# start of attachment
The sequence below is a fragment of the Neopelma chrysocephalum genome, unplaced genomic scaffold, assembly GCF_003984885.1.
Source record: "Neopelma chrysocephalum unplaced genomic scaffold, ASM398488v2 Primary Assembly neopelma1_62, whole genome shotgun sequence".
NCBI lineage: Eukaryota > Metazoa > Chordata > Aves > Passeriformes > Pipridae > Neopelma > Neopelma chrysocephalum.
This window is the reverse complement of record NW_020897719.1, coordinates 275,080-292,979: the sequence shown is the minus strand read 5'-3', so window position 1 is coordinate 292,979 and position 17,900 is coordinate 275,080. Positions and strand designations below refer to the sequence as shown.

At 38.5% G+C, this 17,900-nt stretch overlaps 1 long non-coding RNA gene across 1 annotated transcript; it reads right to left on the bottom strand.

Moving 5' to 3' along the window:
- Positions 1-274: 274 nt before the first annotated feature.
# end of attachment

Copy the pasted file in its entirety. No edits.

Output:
The sequence below is a fragment of the Neopelma chrysocephalum genome, unplaced genomic scaffold, assembly GCF_003984885.1.
Source record: "Neopelma chrysocephalum unplaced genomic scaffold, ASM398488v2 Primary Assembly neopelma1_62, whole genome shotgun sequence".
NCBI lineage: Eukaryota > Metazoa > Chordata > Aves > Passeriformes > Pipridae > Neopelma > Neopelma chrysocephalum.
This window is the reverse complement of record NW_020897719.1, coordinates 275,080-292,979: the sequence shown is the minus strand read 5'-3', so window position 1 is coordinate 292,979 and position 17,900 is coordinate 275,080. Positions and strand designations below refer to the sequence as shown.

At 38.5% G+C, this 17,900-nt stretch overlaps 1 long non-coding RNA gene across 1 annotated transcript; it reads right to left on the bottom strand.

Moving 5' to 3' along the window:
- Positions 1-274: 274 nt before the first annotated feature.